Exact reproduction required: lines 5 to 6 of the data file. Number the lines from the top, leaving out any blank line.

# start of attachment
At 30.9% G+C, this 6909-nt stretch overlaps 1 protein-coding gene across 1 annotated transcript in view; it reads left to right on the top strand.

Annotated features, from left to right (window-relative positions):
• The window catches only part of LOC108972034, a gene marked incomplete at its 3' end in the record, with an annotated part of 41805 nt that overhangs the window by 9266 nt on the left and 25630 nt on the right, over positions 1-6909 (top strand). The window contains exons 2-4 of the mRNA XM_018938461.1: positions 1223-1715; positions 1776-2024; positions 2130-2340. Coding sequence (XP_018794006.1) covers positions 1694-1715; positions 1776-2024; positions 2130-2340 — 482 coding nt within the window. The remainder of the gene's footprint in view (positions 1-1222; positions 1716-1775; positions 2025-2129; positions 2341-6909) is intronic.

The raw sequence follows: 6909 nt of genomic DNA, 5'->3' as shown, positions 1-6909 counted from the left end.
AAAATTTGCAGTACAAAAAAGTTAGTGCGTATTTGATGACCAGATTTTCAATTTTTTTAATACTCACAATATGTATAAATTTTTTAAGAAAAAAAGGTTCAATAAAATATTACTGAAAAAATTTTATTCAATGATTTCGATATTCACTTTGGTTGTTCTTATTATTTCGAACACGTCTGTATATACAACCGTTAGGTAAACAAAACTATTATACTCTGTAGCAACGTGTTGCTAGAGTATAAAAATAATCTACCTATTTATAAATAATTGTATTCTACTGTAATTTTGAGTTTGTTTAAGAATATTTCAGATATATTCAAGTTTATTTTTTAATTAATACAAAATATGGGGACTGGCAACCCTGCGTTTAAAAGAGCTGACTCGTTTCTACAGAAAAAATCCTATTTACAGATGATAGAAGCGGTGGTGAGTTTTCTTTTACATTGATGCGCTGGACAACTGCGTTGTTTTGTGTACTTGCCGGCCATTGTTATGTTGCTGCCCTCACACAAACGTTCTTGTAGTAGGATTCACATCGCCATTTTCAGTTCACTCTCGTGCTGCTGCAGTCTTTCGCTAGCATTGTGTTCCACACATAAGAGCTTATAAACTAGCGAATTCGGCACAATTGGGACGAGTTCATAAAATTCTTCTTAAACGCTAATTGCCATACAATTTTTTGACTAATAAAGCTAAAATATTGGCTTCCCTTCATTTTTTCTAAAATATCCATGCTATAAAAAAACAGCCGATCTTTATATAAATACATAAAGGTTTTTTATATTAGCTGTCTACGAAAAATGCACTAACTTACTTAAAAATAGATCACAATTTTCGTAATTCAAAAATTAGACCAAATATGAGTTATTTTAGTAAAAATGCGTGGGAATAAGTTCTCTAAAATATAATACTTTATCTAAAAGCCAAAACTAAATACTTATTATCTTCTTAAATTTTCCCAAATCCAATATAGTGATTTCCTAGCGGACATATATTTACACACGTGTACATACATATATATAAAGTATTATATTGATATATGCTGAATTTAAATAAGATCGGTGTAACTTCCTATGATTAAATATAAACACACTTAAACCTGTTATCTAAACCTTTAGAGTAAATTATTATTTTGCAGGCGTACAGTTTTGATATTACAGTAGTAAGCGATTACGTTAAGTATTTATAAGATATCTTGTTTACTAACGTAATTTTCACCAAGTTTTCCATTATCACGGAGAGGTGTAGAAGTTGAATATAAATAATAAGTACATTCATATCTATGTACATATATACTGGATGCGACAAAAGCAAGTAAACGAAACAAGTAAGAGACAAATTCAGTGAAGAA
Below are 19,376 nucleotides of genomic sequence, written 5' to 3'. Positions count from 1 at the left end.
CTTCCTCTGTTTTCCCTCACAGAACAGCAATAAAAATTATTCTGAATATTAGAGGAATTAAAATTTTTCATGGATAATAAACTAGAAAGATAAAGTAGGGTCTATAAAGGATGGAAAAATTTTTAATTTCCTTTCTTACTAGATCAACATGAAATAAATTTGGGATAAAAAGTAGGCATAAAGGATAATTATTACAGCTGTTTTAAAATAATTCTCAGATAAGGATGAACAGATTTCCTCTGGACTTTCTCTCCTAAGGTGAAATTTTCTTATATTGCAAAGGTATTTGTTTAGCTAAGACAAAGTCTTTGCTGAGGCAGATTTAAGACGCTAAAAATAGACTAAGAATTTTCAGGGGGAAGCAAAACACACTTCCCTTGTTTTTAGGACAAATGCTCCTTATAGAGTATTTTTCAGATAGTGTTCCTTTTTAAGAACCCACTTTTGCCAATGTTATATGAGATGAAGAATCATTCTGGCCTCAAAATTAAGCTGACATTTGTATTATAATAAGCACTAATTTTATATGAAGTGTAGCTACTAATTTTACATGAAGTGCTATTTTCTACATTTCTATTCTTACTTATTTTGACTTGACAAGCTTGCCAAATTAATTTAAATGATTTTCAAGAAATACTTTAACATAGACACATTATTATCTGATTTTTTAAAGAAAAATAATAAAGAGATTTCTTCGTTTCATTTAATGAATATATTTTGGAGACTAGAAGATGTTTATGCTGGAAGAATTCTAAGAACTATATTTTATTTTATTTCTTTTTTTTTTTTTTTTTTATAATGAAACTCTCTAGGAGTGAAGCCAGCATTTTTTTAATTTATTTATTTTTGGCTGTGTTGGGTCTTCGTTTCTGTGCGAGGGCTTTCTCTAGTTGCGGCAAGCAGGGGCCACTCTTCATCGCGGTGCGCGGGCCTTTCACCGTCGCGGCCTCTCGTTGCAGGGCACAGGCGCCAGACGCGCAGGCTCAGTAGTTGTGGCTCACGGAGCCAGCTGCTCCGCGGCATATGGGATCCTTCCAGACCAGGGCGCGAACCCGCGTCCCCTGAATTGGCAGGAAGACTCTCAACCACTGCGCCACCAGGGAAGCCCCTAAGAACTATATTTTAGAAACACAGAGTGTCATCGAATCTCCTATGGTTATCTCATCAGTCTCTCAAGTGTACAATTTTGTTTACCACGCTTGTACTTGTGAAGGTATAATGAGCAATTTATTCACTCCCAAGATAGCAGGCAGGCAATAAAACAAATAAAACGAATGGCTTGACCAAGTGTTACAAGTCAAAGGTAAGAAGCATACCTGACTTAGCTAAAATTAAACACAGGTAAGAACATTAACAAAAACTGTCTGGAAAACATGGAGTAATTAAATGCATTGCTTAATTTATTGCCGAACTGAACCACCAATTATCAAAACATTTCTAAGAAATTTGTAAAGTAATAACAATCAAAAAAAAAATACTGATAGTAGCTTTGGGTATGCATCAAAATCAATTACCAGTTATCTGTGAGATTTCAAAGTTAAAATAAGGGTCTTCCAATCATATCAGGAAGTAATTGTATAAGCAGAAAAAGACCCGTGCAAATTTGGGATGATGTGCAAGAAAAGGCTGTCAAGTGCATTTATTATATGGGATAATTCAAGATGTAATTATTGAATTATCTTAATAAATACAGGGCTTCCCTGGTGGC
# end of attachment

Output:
AAAATTTGCAGTACAAAAAAGTTAGTGCGTATTTGATGACCAGATTTTCAATTTTTTTAATACTCACAATATGTATAAATTTTTTAAGAAAAAAAGGTTCAATAAAATATTACTGAAAAAATTTTATTCAATGATTTCGATATTCACTTTGGTTGTTCTTATTATTTCGAACACGTCTGTATATACAACCGTTAGGTAAACAAAACTATTATACTCTGTAGCAACGTGTTGCTAGAGTATAAAAATAATCTACCTATTTATAAATAATTGTATTCTACTGTAATTTTGAGTTTGTTTAAGAATATTTCAGATATATTCAAGTTTATTTTTTAATTAATACAAAATATGGGGACTGGCAACCCTGCGTTTAAAAGAGCTGACTCGTTTCTACAGAAAAAATCCTATTTACAGATGATAGAAGCGGTGGTGAGTTTTCTTTTACATTGATGCGCTGGACAACTGCGTTGTTTTGTGTACTTGCCGGCCATTGTTATGTTGCTGCCCTCACACAAACGTTCTTGTAGTAGGATTCACATCGCCATTTTCAGTTCACTCTCGTGCTGCTGCAGTCTTTCGCTAGCATTGTGTTCCACACATAAGAGCTTATAAACTAGCGAATTCGGCACAATTGGGACGAGTTCATAAAATTCTTCTTAAACGCTAATTGCCATACAATTTTTTGACTAATAAAGCTAAAATATTGGCTTCCCTTCATTTTTTCTAAAATATCCATGCTATAAAAAAACAGCCGATCTTTATATAAATACATAAAGGTTTTTTATATTAGCTGTCTACGAAAAATGCACTAACTTACTTAAAAATAGATCACAATTTTCGTAATTCAAAAATTAGACCAAATATGAGTTATTTTAGTAAAAATGCGTGGGAATAAGTTCTCTAAAATATAATACTTTATCTAAAAGCCAAAACTAAATACTTATTATCTTCTTAAATTTTCCCAAATCCAATATAGTGATTTCCTAGCGGACATATATTTACACACGTGTACATACATATATATAAAGTATTATATTGATATATGCTGAATTTAAATAAGATCGGTGTAACTTCCTATGATTAAATATAAACACACTTAAACCTGTTATCTAAACCTTTAGAGTAAATTATTATTTTGCAGGCGTACAGTTTTGATATTACAGTAGTAAGCGATTACGTTAAGTATTTATAAGATATCTTGTTTACTAACGTAATTTTCACCAAGTTTTCCATTATCACGGAGAGGTGTAGAAGTTGAATATAAATAATAAGTACATTCATATCTATGTACATATATACTGGATGCGACAAAAGCAAGTAAACGAAACAAGTAAGAGACAAATTCAGTGAAGAA
Below are 19,376 nucleotides of genomic sequence, written 5' to 3'. Positions count from 1 at the left end.